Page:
Another option available to you is to make a claim under the Inheritance (Provision for Family and Dependants) Act 1975. This is a piece of legislation that allows a certain category of person to make a claim in the estate for financial provision. If you were financially dependant on her, and have been left out of her Will, call one of our expert advisors to see if you are eligible for a claim.

You may want to consider making an application pursuant to Section 22 and 23 of the Mental Capacity Act 2005. That application would enable your brother to be removed from his position should it be found that he has acted in breach of his powers. Please call one of our expert advisors if you need further guidance.

Firstly, were you living with them and were you financially dependant upon them?

If yes, then you may have a claim in their estate under the Inheritance (Provision for Family and Dependants) Act 1975. This Act allows a cohabitee of two or more years and/or someone who was financially dependant upon the Deceased to make a claim for financial provision. The courts weigh up a number of factors when deciding upon financial provision. If you think you may have a claim, call one of our expert advisors who can guide you every step of the way.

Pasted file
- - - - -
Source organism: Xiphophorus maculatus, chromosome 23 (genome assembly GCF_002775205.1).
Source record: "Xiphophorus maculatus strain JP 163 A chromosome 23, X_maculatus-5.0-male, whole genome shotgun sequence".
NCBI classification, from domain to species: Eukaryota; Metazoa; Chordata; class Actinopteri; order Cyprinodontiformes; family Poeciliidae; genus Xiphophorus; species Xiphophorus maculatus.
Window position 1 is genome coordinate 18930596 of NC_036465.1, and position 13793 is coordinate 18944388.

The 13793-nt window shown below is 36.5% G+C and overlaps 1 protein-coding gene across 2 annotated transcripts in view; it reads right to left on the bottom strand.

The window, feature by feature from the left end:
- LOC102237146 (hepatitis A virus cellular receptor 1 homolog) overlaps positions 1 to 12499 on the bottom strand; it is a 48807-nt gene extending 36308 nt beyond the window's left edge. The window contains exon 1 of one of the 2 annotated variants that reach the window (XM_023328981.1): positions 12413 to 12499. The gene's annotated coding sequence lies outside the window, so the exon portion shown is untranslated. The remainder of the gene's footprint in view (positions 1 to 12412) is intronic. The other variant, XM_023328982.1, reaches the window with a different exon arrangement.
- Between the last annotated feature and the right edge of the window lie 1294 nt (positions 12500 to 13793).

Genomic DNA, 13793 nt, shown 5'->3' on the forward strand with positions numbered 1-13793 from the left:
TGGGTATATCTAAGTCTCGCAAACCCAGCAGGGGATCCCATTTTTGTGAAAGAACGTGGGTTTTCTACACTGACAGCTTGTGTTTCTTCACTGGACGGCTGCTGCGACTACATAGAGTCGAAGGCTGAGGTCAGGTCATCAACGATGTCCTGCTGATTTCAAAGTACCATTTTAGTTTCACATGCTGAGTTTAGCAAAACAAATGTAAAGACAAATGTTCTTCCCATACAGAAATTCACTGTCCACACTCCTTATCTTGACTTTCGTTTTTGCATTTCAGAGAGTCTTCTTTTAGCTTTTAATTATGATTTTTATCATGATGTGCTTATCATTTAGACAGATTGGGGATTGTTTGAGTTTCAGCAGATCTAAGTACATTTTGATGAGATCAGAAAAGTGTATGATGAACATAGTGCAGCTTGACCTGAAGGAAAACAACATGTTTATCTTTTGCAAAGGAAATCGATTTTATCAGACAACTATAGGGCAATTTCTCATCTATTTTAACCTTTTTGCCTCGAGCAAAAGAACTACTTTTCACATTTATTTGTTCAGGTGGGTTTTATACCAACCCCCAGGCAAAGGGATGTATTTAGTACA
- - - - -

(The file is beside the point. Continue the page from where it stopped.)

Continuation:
There are certain legal technicalities which a Will must comply with in order to be valid:

  • Was the Will in writing?
  • Was the Will signed by the Testator or a person directed by the Testator to sign on their behalf?
  • Was the signature made or acknowledged in front of two witnesses present at the same time?
  • Did the witnesses sign the Will in the presence of the Testator?
  • If a witness is also a beneficiary named in the Will then this would not invalidate the Will itself, but would result in the gift to that witness-beneficiary failing.

Mental capacity